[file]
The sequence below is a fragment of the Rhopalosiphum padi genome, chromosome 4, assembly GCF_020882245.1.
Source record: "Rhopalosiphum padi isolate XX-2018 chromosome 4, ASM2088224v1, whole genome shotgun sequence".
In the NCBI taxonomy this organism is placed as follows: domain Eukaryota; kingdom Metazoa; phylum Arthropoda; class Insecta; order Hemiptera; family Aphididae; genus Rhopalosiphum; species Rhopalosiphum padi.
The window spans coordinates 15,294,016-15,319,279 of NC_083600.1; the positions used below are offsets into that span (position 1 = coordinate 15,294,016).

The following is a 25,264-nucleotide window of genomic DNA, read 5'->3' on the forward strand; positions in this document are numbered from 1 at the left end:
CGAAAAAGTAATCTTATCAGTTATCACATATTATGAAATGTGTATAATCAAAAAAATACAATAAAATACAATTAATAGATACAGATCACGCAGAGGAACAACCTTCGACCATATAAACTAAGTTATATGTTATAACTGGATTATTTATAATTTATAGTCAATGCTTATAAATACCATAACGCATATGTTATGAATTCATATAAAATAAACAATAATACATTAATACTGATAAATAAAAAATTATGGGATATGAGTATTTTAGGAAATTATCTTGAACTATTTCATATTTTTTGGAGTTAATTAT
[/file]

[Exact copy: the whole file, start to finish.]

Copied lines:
The sequence below is a fragment of the Rhopalosiphum padi genome, chromosome 4, assembly GCF_020882245.1.
Source record: "Rhopalosiphum padi isolate XX-2018 chromosome 4, ASM2088224v1, whole genome shotgun sequence".
In the NCBI taxonomy this organism is placed as follows: domain Eukaryota; kingdom Metazoa; phylum Arthropoda; class Insecta; order Hemiptera; family Aphididae; genus Rhopalosiphum; species Rhopalosiphum padi.
The window spans coordinates 15,294,016-15,319,279 of NC_083600.1; the positions used below are offsets into that span (position 1 = coordinate 15,294,016).

The following is a 25,264-nucleotide window of genomic DNA, read 5'->3' on the forward strand; positions in this document are numbered from 1 at the left end:
CGAAAAAGTAATCTTATCAGTTATCACATATTATGAAATGTGTATAATCAAAAAAATACAATAAAATACAATTAATAGATACAGATCACGCAGAGGAACAACCTTCGACCATATAAACTAAGTTATATGTTATAACTGGATTATTTATAATTTATAGTCAATGCTTATAAATACCATAACGCATATGTTATGAATTCATATAAAATAAACAATAATACATTAATACTGATAAATAAAAAATTATGGGATATGAGTATTTTAGGAAATTATCTTGAACTATTTCATATTTTTTGGAGTTAATTAT